Tea Partying House Republicans recently went into revolt over the largest cuts in government spending in decades. Why? Despite their size, the cuts in spending that Rep. Paul Ryan proposed for the rest of fiscal year 2011 didn’t appear to meet the Republican campaign pledge to shave $100 billion from the budget. The unexpected fury drove the GOP leadership back to the drawing board last week, where they redesigned the continuing resolution that will fund the government through October 1.

But here’s the question: Given that the initial cuts brought such a dramatic reaction from the freshman class, what will happen if House Republicans ignore entitlements in their 2012 budget plan?

The answer is plain: A GOP budget that said nothing about Social Security, Medicare, and Medicaid would send the conservative street into an uproar. And for good reason. A Republican House that failed to address these main drivers of America’s deficit would look like a con.

That doesn’t mean the GOP House has to relitigate the 2005 fight over personal accounts, or shut down the government if President Obama refuses to accept Paul Ryan’s plan for Medicare. What it means is Republicans have an opportunity to stake out a position in the inevitable debate over the American welfare state. They have a chance to begin a public education campaign on the necessity and feasibility of reform now versus austerity later. This is an occasion where Republicans actually could govern according to conservative principles. It’d be an awful shame if they blew it.

Leave aside the self-evident absurdity of a limited-government party that turns a blind eye to the overwhelming bulk of government expenditures. Opinion polls and the political dangers that accompany any discussion of entitlements have persuaded some conservatives that the GOP can afford to wait another two (four? six?) years to reveal its plans for Social Security, Medicare, and Medicaid. They’re wrong.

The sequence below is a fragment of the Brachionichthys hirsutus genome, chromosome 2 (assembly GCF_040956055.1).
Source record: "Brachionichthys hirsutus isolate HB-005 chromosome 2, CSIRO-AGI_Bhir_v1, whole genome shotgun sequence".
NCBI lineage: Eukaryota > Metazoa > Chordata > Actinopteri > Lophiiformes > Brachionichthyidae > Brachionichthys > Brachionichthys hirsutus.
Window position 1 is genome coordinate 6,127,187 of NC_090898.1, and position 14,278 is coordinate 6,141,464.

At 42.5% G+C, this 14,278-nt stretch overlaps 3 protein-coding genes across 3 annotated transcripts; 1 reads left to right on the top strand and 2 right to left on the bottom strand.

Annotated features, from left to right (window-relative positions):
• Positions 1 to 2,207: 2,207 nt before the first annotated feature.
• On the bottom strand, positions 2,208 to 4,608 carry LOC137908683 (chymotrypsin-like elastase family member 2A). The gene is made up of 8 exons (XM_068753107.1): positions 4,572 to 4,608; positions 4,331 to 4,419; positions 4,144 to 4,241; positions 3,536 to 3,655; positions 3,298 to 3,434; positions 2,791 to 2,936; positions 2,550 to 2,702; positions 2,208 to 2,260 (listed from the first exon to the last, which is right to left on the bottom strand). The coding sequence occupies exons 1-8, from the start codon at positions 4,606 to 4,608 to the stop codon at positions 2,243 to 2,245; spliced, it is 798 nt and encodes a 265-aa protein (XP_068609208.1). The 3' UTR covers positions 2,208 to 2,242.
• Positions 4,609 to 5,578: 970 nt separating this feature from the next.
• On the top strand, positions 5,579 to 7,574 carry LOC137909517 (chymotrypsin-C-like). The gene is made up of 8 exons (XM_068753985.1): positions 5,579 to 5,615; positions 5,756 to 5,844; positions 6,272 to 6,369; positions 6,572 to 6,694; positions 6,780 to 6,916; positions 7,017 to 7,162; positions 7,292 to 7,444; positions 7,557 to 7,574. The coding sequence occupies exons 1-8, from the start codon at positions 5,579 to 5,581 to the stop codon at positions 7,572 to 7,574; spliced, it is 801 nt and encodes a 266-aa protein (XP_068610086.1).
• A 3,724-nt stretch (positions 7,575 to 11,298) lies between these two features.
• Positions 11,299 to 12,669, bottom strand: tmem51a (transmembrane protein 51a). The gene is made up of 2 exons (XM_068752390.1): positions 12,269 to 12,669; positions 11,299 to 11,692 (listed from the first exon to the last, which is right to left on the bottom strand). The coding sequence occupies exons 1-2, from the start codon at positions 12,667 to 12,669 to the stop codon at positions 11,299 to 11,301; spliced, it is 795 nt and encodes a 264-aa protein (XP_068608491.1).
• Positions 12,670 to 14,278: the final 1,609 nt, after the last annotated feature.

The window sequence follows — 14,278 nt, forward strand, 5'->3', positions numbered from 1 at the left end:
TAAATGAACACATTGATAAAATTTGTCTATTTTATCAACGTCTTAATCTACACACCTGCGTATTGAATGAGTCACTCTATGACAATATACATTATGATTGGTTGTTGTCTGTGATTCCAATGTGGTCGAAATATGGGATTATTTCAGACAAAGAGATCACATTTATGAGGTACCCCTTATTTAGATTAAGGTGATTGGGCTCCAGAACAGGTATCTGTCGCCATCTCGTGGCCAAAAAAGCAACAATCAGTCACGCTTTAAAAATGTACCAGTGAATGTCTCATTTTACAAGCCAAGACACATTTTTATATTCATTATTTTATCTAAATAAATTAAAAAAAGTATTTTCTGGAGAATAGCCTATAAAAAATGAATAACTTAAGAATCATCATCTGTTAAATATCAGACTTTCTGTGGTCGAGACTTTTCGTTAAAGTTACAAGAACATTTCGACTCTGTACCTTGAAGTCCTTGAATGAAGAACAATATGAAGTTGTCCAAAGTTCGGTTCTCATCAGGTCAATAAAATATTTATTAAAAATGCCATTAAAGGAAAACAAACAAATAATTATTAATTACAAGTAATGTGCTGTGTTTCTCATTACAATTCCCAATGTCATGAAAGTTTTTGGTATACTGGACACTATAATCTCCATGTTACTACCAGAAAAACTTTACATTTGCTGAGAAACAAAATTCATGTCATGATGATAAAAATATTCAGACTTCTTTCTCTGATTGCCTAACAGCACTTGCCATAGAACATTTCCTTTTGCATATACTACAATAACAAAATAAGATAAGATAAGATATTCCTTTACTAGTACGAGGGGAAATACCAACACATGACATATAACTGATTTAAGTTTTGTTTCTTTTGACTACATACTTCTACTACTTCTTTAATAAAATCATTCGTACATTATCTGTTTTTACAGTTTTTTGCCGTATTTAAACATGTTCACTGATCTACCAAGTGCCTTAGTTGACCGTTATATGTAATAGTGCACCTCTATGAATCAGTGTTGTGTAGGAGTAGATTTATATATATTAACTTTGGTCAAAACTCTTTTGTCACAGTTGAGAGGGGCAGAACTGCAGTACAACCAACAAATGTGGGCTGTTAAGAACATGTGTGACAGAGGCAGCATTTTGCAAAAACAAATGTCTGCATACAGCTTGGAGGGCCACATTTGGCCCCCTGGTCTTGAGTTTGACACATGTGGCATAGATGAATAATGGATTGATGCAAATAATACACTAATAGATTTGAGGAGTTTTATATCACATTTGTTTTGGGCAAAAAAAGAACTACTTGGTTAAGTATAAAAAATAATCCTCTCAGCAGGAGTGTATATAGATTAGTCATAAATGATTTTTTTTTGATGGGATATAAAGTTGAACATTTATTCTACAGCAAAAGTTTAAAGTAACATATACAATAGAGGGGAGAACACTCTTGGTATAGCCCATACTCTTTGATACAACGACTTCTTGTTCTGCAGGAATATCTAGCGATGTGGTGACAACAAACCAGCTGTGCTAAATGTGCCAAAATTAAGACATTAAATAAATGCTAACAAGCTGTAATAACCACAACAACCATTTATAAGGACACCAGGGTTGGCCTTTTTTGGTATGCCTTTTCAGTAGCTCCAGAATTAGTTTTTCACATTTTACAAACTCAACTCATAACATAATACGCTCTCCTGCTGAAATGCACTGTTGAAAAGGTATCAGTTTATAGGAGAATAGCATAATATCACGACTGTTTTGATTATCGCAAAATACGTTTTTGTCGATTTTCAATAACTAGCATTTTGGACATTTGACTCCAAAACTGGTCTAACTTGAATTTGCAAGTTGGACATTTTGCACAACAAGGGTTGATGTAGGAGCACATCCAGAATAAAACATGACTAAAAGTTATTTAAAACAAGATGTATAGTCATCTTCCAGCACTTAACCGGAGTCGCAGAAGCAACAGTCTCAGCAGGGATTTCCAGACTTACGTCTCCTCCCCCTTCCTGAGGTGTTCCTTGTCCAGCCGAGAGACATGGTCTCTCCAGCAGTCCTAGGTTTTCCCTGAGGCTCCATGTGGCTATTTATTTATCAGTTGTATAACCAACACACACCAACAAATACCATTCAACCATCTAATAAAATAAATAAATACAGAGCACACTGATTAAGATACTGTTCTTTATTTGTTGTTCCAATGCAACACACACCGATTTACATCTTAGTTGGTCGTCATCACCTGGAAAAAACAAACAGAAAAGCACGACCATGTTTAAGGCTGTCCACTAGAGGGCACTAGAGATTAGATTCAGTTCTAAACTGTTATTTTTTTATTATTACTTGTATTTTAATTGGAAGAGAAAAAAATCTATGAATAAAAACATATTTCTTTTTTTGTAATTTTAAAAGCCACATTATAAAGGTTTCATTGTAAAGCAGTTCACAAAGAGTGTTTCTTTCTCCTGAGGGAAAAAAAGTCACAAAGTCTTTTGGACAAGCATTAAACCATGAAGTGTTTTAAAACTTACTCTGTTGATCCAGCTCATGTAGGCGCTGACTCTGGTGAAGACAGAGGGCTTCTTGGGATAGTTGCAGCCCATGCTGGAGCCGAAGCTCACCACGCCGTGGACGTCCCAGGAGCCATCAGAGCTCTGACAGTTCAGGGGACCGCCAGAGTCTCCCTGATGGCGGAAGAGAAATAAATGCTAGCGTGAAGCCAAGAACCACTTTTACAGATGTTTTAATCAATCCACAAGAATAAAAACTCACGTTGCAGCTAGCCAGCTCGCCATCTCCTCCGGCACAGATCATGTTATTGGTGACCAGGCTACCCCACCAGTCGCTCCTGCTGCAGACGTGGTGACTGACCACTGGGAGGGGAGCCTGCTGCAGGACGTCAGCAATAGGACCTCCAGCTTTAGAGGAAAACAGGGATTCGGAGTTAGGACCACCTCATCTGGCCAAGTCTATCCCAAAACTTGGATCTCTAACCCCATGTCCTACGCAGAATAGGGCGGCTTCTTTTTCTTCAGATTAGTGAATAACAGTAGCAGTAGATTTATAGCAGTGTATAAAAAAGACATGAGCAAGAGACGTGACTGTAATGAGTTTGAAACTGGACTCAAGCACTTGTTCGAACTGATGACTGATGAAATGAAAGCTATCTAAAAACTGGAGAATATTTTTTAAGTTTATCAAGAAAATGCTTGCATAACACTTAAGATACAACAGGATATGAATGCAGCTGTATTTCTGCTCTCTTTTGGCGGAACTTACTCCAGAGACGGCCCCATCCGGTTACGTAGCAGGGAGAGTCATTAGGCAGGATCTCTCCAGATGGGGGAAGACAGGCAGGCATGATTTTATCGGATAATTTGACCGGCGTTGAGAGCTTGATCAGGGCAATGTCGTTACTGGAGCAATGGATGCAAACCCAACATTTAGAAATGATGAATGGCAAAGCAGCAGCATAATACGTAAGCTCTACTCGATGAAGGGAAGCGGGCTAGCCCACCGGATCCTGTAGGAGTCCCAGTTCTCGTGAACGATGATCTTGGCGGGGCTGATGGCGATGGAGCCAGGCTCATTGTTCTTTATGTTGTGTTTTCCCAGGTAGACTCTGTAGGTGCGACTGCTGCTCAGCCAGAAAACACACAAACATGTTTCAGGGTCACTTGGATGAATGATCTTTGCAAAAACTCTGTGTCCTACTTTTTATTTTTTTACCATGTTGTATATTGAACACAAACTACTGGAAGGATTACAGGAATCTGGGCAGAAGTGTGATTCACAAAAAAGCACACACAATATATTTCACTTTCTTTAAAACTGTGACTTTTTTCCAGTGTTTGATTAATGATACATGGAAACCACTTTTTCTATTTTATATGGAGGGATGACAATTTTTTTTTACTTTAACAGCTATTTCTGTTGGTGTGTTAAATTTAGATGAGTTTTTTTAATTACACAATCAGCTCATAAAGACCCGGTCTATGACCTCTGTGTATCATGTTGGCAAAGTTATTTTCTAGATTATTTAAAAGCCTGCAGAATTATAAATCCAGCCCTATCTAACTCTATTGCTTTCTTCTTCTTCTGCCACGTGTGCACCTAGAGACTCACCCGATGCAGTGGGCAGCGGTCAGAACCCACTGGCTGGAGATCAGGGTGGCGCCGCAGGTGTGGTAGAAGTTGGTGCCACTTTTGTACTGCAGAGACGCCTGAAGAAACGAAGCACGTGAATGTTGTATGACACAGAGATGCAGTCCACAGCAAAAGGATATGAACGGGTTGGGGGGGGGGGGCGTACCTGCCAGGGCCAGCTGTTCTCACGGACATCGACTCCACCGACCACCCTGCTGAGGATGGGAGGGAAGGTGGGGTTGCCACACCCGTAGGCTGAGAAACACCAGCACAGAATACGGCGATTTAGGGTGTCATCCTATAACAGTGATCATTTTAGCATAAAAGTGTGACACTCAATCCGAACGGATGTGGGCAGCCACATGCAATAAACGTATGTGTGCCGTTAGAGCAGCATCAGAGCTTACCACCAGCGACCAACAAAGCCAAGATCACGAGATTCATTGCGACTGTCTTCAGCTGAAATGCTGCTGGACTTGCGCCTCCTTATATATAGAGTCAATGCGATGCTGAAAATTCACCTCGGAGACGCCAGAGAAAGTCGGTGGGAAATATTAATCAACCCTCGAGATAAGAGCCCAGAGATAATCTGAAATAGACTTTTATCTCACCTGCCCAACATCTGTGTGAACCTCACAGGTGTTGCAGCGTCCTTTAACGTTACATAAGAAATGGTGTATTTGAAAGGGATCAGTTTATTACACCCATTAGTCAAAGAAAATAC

It’s true the polls show no great hunger for cuts in entitlement spending. But that’s precisely the point. Tackling these programs now would not only prevent the coming fiscal crisis, it would diminish the chances of punishing cuts in benefits for current retirees. Change America’s bad spending habits soon, and people in or close to retirement can enjoy the benefits promised to them. That won’t be the case forever.

The public, moreover, is likelier to approve of an adult discussion about fiscal responsibility today than a bond-market-imposed, slash-and-burn austerity tomorrow. Americans are likelier to reward politicians who level with them than those who cavil and hide behind the other party’s inaction.

It’s also true that the Democrats will demagogue any Republican proposal to make entitlements fiscally sustainable. But the Democrats always say Republicans want to kick Grandma out into the cold—so why not be ready with an actual proposal, with facts and figures and graphs and charts, to expose such falsehoods? Why not seize the initiative and call the Democrats’ bluff, pointing out that they have no answer to America’s fiscal crisis other than massive tax hikes? Republicans are already being attacked for significant cuts in domestic discretionary spending, and so it would look silly not to go where the real money is. Better to be attacked for boldness and courage than exposed as timid and cynical.

The dangers of entitlement politics are overstated in any case. The Democrats have been on the offensive relentlessly since Paul Ryan debuted the first version of his Roadmap for America’s Future in 2008. But their misrepresentations have failed to unseat Ryan—or prevent the election of dozens of Republican congressmen and senators who are fond of or intrigued by or committed to entitlement reform.

The third rail of politics is not what it used to be. Like the rails in the Washington Metro, it’s old and poorly maintained and prone to malfunction. The openness to serious changes in the American welfare state at the grassroots, state, and federal levels is like nothing we’ve seen in a long time. Beginning the hard work of reform now would lay the groundwork for removing the obstacle in the White House in 2012.

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